Swire revealed plans last month to build an 80-story, mixed-used tower on the site.

Last year, Mr. Faerman put together a 49,950-square-foot assemblage for an international investor that included the 100-year-old Tobacco Road at 626 S Miami Ave., River Seafood & Oyster Bar at 650 S Miami Ave. and six parcels along Southwest Seventh Street.

The properties sold for $12.45 million, or about $250 a square foot. With prices on the rise, Mr. Faerman said, that parcel would be worth at least double today.

While zoning would allow for 890,000 square feet of mixed-used development on the land, Tobacco Road and other businesses remain. In fact, according to its website, Tobacco Road will celebrate its 101st anniversary with an event Nov. 8.

Miami Today previously reported Tobacco Road held a pre-existing lease with renewals that would delay any development until at least 2017.

Mr. Faerman said he receives one or two inquiries a day from investors wanting to purchase property in Brickell.

“We are working with developers from Colombia, Mexico, China, Israel, New York and Argentina,” he said.

And while he does have sites in the area ranging from $7 million to $25 million on his books, Mr. Faerman said, there is one 2.52-acre property behind Brickell CityCentre whose owners are seeking a buyer in the $100 million price range.

He said the river-facing site, which is not listed on the market, is empty and has “huge potential.”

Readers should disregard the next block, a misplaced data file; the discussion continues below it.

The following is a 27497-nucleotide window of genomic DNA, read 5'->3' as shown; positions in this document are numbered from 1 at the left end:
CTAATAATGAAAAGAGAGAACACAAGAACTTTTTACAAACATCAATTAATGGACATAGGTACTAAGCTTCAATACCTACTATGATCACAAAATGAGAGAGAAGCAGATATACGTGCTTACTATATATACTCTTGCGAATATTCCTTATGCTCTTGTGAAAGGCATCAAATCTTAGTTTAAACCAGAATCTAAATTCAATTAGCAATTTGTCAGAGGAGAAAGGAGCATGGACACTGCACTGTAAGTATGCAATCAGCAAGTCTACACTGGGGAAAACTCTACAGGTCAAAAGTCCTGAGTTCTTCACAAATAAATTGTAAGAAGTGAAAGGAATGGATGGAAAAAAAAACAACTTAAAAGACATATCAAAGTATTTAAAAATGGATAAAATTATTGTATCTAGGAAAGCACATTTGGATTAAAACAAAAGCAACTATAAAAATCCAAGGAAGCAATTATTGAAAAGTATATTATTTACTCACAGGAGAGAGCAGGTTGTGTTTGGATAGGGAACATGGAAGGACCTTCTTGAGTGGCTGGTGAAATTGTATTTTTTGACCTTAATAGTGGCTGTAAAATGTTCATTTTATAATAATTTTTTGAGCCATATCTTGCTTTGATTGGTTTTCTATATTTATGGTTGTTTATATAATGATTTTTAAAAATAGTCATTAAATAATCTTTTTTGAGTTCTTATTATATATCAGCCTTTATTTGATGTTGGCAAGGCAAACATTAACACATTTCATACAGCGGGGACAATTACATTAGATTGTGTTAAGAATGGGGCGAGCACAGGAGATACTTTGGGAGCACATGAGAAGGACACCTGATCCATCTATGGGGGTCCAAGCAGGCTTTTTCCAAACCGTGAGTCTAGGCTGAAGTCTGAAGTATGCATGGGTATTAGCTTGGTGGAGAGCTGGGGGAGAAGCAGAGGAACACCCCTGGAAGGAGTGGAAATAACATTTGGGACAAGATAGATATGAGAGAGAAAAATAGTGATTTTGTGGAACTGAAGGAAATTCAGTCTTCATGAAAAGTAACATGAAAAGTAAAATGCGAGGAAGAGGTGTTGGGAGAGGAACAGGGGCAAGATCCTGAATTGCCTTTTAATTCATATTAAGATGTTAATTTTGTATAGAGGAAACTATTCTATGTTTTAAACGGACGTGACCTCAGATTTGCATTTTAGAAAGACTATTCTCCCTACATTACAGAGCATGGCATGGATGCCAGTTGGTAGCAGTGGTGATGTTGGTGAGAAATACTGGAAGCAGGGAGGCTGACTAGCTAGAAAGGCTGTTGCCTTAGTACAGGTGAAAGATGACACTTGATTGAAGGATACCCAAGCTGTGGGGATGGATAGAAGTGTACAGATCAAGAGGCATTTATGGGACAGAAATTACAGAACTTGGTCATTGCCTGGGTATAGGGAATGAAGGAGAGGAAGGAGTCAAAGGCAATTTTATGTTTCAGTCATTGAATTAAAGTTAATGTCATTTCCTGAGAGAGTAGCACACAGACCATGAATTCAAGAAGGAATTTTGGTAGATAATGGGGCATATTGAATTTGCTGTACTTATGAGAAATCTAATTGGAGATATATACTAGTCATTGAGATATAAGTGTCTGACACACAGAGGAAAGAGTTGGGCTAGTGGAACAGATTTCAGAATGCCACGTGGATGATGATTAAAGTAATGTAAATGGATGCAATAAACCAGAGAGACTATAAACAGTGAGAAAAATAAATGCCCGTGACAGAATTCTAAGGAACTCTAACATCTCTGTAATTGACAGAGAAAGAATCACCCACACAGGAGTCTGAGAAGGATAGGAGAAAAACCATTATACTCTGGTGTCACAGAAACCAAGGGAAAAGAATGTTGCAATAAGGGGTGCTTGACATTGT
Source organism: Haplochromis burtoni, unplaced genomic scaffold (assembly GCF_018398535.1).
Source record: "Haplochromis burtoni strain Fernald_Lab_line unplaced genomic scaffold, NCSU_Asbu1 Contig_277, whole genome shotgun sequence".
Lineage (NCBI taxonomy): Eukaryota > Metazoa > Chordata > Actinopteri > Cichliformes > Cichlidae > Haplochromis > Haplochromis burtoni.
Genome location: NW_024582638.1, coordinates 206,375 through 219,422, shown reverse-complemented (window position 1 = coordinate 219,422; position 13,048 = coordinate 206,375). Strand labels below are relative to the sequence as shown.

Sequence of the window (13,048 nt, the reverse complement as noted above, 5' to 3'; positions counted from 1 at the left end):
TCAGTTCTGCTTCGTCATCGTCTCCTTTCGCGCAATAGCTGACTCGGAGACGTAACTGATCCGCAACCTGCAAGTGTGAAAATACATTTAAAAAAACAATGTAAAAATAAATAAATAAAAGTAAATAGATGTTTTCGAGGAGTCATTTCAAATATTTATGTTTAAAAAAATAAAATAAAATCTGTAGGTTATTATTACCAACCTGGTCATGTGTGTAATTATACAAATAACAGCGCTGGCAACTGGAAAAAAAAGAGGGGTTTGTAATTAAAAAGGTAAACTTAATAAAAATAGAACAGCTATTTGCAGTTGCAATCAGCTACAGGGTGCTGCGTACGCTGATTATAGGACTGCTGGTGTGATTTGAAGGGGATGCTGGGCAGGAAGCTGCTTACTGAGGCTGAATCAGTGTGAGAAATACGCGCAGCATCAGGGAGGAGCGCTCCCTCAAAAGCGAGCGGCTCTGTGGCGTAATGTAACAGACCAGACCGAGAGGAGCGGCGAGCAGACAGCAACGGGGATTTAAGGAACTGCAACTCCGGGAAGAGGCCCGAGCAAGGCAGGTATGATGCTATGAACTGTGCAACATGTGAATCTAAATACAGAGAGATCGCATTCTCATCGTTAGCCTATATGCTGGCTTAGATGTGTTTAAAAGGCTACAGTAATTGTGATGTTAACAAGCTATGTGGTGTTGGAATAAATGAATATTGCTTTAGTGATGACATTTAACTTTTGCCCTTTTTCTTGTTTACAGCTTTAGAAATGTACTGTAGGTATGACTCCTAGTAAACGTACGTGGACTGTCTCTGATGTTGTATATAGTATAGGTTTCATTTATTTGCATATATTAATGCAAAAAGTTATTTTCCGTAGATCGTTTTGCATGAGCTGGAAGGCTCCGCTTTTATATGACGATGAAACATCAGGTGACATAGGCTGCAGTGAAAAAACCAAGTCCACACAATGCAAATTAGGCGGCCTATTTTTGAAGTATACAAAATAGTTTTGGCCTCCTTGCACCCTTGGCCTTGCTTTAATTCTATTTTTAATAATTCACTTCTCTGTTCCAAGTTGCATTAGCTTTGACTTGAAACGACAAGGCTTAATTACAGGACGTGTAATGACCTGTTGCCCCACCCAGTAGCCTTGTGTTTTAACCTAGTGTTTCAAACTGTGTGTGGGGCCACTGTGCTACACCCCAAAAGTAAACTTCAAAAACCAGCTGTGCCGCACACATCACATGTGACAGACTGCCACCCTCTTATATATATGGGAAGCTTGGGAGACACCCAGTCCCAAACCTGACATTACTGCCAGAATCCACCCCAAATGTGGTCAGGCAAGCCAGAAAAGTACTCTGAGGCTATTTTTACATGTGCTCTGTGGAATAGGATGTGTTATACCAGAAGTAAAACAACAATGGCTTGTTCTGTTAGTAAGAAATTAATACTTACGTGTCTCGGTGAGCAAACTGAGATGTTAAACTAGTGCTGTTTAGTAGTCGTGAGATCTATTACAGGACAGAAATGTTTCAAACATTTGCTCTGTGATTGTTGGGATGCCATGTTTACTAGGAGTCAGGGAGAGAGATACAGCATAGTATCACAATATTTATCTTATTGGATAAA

The buyer would have the opportunity, he said, to build a mixed-use project of about 1.98 million square feet.

Mr. Faerman said most international buyers did not think Miami’s infrastructure projects were possible when they were discussed five years ago. But now, he said, with the Port of Miami Tunnel project, highway upgrades, baseball stadium with retractable roof, upgrades of Miami and Fort Lauderdale airports and the Metrorail long established in Brickell, Miami is resembling big cities in Europe.

Brickell Bay Office Tower Vice President Christian Driussi says while the full effect of Brickell CityCentre is still some time away, he does see that people are starting to position themselves for when it will be open.

“Some people see this coming so they position themselves ahead of the curve and they decided to move to Brickell – whether it is residential or to lease office space,” he said, adding he has noticed many new restaurants opening in the area.

The 32-story, 280,500-square-foot building at 1001 Brickell Bay Drive built in 1985 is 91% occupied, Mr. Driussi said.

The owners of Brickell Bay Office Tower have been investing heavily in capital improvements in order to maintain a competitive edge in the market.

In progress is a $2 million modernization of the elevators, he said, adding that corridors on each floor have been upgraded as well as the atrium and lobby and $1 million was spent on air conditioning improvements.

“It shows the commitment of the ownership to make sure Brickell Bay Office Tower stays one of the best in the Brickell area,” Mr. Driussi said.

Two major law firms, he said, recently signed on to occupy space in the building.